Sunday 7 July 2013

o : Grand Bassam

La Madrague
Grand Bassam

Dear o,

Everyone knows us by name now.  The beach merchants with their beer bottles of nuts, sarong racks and pet turtles call our names when we’re sitting for lunch in view of the giant Atlantic waves.  The pot-bellied hotel steward knocks on our door every night at 7:15 to ask what we want for dinner, to be served before 8 so he can go to bed on time.  The French-cuisine dinners he caters, as well as the breakfasts and lunches, are downright lousy, and we rarely eat here – but we’re not camping anymore, and wander from hotel to hotel for our meals.  It’s either that or takeaway pizza, a greasy vice just rediscovered.  We miss the semi-self-sufficient life on the road.  But we don’t have use of a campfire or our multifuel stove or our sacks and sacks of beans anymore.  We’re not moving onto the next place tomorrow, preparing our wallets and passports and languages for the journey.  I feel rusty when I get behind Archer’s wheel.  We’re stuck here, outside of Abidjan, on the wood-fenced, coconut-groved and wet-weathered resort stretch called Grand Bassam.  The merchants with wooden giraffes who pester sunbathing visitors are getting bored with us.  They shout our names and wave but only bother waving their product halfway up in the air.

We were only supposed to be here for a week at most, to acquire visas for Ghana.  But that didn’t turn out the way we planned, and then our plans turned out to have a few new holes, bored in since we left Europe: bureacracy, war, and international import/export law.  I wrote another, earlier letter to I. about our predicament, and things have changed some more.  Things have changed, and we’ve stayed put.  The daily rains have now arrived, and most of the people have left.  Locals populate the weekends while ghosts take on the Mondays.  Hotels are empty, restaurants are dead, half of the beachfront establishments are shut while the other operate for show.  We’ve sailed into the low season on a tide of waiting.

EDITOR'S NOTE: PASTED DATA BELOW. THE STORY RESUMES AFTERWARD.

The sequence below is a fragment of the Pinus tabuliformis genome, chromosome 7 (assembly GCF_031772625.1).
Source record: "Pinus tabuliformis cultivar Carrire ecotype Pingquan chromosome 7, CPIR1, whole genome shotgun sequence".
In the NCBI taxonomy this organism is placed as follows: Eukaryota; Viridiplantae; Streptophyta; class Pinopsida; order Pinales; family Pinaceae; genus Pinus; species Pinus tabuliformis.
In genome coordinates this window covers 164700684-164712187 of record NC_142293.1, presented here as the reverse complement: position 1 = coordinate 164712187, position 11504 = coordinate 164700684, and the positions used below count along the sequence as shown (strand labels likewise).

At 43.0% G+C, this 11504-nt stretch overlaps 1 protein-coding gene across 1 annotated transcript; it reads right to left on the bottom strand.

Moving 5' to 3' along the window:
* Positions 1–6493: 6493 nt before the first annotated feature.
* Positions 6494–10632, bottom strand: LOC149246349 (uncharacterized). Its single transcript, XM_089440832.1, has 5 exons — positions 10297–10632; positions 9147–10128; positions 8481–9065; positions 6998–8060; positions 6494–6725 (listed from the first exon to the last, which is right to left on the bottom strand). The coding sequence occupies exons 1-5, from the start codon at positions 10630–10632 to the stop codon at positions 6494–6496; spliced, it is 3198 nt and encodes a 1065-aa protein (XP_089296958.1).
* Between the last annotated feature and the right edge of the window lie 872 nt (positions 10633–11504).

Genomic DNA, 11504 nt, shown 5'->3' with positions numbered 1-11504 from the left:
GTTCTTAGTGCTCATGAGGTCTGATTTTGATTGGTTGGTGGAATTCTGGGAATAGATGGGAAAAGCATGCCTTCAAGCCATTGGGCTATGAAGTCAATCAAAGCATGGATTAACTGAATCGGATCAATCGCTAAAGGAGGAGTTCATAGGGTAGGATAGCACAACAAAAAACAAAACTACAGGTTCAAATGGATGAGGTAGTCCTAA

After learning that we may not be able to get into the DR Congo without weeks spent ferrying our passports to the UK and Canada and back again – weeks we don’t have – we decided to drive to Gabon, and sell or ship Archer from there.  On the way we wanted to have a few fixes (busted antenna, loose batteries) done in Accra, Ghana, but our transit visas afford us no time there.  A few noises in the engine and cranks in the steering prompted us to get the truck checked out a few days ago in Abidjan.  We asked for a full inspection – the same thing requested and never given in Bath, San Sebastian and Agadir – and we got one.  Archer has problems; a lot of problems; serious problems.